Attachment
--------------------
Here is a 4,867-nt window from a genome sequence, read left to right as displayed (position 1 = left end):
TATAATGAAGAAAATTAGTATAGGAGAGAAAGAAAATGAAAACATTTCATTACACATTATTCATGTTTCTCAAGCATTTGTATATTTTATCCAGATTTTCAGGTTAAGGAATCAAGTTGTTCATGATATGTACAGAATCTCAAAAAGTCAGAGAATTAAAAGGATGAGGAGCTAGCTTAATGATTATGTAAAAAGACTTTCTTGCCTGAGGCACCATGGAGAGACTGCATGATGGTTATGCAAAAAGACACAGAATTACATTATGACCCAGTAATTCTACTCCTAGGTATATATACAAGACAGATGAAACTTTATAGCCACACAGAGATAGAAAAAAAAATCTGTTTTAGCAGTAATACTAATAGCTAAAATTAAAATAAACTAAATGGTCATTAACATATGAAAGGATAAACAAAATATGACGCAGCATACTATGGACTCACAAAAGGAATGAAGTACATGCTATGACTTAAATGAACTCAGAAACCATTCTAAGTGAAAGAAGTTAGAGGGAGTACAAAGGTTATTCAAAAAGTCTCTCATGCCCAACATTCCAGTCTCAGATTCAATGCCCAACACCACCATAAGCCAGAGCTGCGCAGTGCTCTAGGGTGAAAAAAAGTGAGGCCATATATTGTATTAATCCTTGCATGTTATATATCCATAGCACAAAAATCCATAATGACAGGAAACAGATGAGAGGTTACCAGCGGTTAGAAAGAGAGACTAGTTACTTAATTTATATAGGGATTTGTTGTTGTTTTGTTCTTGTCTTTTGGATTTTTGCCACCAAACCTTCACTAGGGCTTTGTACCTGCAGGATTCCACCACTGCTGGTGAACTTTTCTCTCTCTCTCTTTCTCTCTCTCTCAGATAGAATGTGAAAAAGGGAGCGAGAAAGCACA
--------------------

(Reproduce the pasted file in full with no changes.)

Here is a 4,867-nt window from a genome sequence, read left to right as displayed (position 1 = left end):
TATAATGAAGAAAATTAGTATAGGAGAGAAAGAAAATGAAAACATTTCATTACACATTATTCATGTTTCTCAAGCATTTGTATATTTTATCCAGATTTTCAGGTTAAGGAATCAAGTTGTTCATGATATGTACAGAATCTCAAAAAGTCAGAGAATTAAAAGGATGAGGAGCTAGCTTAATGATTATGTAAAAAGACTTTCTTGCCTGAGGCACCATGGAGAGACTGCATGATGGTTATGCAAAAAGACACAGAATTACATTATGACCCAGTAATTCTACTCCTAGGTATATATACAAGACAGATGAAACTTTATAGCCACACAGAGATAGAAAAAAAAATCTGTTTTAGCAGTAATACTAATAGCTAAAATTAAAATAAACTAAATGGTCATTAACATATGAAAGGATAAACAAAATATGACGCAGCATACTATGGACTCACAAAAGGAATGAAGTACATGCTATGACTTAAATGAACTCAGAAACCATTCTAAGTGAAAGAAGTTAGAGGGAGTACAAAGGTTATTCAAAAAGTCTCTCATGCCCAACATTCCAGTCTCAGATTCAATGCCCAACACCACCATAAGCCAGAGCTGCGCAGTGCTCTAGGGTGAAAAAAAGTGAGGCCATATATTGTATTAATCCTTGCATGTTATATATCCATAGCACAAAAATCCATAATGACAGGAAACAGATGAGAGGTTACCAGCGGTTAGAAAGAGAGACTAGTTACTTAATTTATATAGGGATTTGTTGTTGTTTTGTTCTTGTCTTTTGGATTTTTGCCACCAAACCTTCACTAGGGCTTTGTACCTGCAGGATTCCACCACTGCTGGTGAACTTTTCTCTCTCTCTCTTTCTCTCTCTCTCAGATAGAATGTGAAAAAGGGAGCGAGAAAGCACA